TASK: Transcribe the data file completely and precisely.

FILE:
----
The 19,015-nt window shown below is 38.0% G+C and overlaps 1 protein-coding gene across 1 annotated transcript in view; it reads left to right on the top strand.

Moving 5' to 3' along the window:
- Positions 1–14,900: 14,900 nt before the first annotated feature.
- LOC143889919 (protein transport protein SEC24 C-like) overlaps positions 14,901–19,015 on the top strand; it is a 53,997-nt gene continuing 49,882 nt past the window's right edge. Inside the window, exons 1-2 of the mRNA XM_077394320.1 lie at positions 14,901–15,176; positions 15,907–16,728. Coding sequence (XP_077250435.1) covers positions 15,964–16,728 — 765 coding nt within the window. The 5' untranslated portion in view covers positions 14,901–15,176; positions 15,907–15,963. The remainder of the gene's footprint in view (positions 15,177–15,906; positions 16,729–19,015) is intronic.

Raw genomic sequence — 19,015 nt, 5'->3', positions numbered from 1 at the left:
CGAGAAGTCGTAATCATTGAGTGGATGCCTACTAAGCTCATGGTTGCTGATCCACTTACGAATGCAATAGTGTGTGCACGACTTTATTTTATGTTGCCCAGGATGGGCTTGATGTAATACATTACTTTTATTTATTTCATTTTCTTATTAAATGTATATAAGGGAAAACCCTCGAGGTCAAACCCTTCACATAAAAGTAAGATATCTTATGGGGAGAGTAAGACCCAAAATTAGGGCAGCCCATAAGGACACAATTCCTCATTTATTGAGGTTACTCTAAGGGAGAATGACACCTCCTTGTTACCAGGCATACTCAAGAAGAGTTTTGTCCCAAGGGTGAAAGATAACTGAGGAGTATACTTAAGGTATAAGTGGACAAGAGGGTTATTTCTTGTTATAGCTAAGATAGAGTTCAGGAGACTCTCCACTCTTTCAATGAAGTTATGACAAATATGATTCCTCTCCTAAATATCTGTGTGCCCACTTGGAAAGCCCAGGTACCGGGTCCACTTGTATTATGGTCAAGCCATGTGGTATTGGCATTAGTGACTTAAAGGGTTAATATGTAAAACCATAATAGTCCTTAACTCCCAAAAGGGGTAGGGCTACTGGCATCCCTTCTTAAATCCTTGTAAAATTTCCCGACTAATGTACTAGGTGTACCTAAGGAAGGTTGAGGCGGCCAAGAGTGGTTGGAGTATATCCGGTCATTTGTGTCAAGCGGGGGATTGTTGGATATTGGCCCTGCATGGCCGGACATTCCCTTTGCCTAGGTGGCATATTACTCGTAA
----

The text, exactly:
The 19,015-nt window shown below is 38.0% G+C and overlaps 1 protein-coding gene across 1 annotated transcript in view; it reads left to right on the top strand.

Moving 5' to 3' along the window:
- Positions 1–14,900: 14,900 nt before the first annotated feature.
- LOC143889919 (protein transport protein SEC24 C-like) overlaps positions 14,901–19,015 on the top strand; it is a 53,997-nt gene continuing 49,882 nt past the window's right edge. Inside the window, exons 1-2 of the mRNA XM_077394320.1 lie at positions 14,901–15,176; positions 15,907–16,728. Coding sequence (XP_077250435.1) covers positions 15,964–16,728 — 765 coding nt within the window. The 5' untranslated portion in view covers positions 14,901–15,176; positions 15,907–15,963. The remainder of the gene's footprint in view (positions 15,177–15,906; positions 16,729–19,015) is intronic.

Raw genomic sequence — 19,015 nt, 5'->3', positions numbered from 1 at the left:
CGAGAAGTCGTAATCATTGAGTGGATGCCTACTAAGCTCATGGTTGCTGATCCACTTACGAATGCAATAGTGTGTGCACGACTTTATTTTATGTTGCCCAGGATGGGCTTGATGTAATACATTACTTTTATTTATTTCATTTTCTTATTAAATGTATATAAGGGAAAACCCTCGAGGTCAAACCCTTCACATAAAAGTAAGATATCTTATGGGGAGAGTAAGACCCAAAATTAGGGCAGCCCATAAGGACACAATTCCTCATTTATTGAGGTTACTCTAAGGGAGAATGACACCTCCTTGTTACCAGGCATACTCAAGAAGAGTTTTGTCCCAAGGGTGAAAGATAACTGAGGAGTATACTTAAGGTATAAGTGGACAAGAGGGTTATTTCTTGTTATAGCTAAGATAGAGTTCAGGAGACTCTCCACTCTTTCAATGAAGTTATGACAAATATGATTCCTCTCCTAAATATCTGTGTGCCCACTTGGAAAGCCCAGGTACCGGGTCCACTTGTATTATGGTCAAGCCATGTGGTATTGGCATTAGTGACTTAAAGGGTTAATATGTAAAACCATAATAGTCCTTAACTCCCAAAAGGGGTAGGGCTACTGGCATCCCTTCTTAAATCCTTGTAAAATTTCCCGACTAATGTACTAGGTGTACCTAAGGAAGGTTGAGGCGGCCAAGAGTGGTTGGAGTATATCCGGTCATTTGTGTCAAGCGGGGGATTGTTGGATATTGGCCCTGCATGGCCGGACATTCCCTTTGCCTAGGTGGCATATTACTCGTAA